The election of a majority Conservative government means that the Parliamentary boundary review will presumably go ahead on the rules passed under the last government, but delayed by the Liberal Democrats (the review that was started in the last Parliament was abandoned before it was completed after the law was changed). There is no need for the government to pass any laws to implement this, it will start up automatically early next year once electorate numbers are available, though Parliament will still have to vote to implement the Boundary Commissions’ recommendations, and with a small majority that is not necessarily a given – last time round there were a couple of Tory MPs who said they were going to vote against the new boundaries, and the government doesn’t have much of a majority to begin with.

Anyway, a couple of people have asked me how this election would have looked had the revised boundaries proposed in the last Parliament gone through. I’ve done a rough rejig of my provisional boundary calculations using the result of this election, and had the new boundaries gone through the Conservatives would have won 322 seats, nine fewer than they did but enough to give them a healthy majority of 44 in a Commons of 600 MPs. Labour would have won 204 MPs (28 fewer), the SNP 50 seats (and would have pushed Labour out of Scotland entirely) and the Lib Dems just 4.

Of course, this is not necessarily a good guide to what the new review this Parliament will produce – electorate numbers will have changed since 2010 and given some of the discussion after the abandoned review I suspect the English Commission may be a little more open to splitting wards so the proposed changes are less disruptive (something that requires only a change of mindset, not a change of rules!), but we shall see.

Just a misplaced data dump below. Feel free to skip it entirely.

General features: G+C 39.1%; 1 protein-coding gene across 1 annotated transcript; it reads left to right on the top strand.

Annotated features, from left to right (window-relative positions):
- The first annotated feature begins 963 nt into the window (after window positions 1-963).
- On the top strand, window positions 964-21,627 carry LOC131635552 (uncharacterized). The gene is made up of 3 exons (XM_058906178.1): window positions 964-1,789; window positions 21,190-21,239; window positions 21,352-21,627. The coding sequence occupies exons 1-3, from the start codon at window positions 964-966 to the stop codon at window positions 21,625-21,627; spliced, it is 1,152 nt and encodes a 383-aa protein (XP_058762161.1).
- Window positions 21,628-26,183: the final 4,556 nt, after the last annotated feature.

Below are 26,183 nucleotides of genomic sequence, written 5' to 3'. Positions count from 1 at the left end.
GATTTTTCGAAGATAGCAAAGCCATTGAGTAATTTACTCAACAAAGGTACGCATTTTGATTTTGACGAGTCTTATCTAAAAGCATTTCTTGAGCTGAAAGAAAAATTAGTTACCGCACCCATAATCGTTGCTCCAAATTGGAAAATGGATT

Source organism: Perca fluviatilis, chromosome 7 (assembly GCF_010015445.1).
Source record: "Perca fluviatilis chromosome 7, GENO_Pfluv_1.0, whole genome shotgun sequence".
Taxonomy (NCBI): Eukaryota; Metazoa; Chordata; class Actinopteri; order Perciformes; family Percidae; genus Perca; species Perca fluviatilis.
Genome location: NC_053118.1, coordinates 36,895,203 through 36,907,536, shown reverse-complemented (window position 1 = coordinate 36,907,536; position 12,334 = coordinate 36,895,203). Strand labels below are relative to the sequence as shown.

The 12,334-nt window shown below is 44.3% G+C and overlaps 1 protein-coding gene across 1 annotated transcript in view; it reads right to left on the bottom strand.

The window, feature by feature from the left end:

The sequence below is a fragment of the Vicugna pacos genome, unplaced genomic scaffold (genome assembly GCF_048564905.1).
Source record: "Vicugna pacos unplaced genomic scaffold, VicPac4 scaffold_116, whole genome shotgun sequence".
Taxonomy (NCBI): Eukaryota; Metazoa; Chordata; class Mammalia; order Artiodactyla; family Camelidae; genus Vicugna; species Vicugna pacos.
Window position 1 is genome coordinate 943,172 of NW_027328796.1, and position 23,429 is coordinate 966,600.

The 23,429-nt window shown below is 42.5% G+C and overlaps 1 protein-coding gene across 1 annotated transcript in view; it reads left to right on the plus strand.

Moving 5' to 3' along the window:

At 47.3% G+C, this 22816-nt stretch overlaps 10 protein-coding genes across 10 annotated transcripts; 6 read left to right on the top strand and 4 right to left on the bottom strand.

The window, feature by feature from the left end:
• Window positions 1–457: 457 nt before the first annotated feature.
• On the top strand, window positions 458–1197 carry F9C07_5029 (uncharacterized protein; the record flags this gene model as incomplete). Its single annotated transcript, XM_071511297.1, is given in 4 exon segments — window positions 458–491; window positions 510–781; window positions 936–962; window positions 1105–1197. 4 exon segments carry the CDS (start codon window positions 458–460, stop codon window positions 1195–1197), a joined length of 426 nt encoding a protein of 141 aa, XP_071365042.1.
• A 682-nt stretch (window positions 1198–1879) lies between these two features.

1,050 Responses to “What the election would have looked like on the new boundaries”

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  1. @ Statgeek

    The problem with the lower number of MPs that there about 130 appointments by the PM … (Actually, depending on the calculation it can even be 170).

  2. JACK SHELDON
    New Survation/MoS poll:
    CON 40 LAB 31 UKIP 12 LD 6 GRN 2
    ‘Shy Tories’ not so shy now :)
    __________

    Any Scottish cross breaks?

  3. @ Bristolian Howard

    Indeed that poll on the 7th of May with a very large sample was clearly an outlier. Having said that suddenly Survation seems to be confirming it. We have to wait a few more polls to see if it is a trend.

    By the way considering the dubious mea culpa from Survation, they are quite quickly off the mark, and as somebody rightly said that they found the shy Cons – out of the blue I suppose. We will have to wait for the tables :-)

  4. Re that new Survation presumably members of this forum are about to rubbish it by analysing the cross-breaks and saying how its an outlier and they can’t be trusted as a pollster :)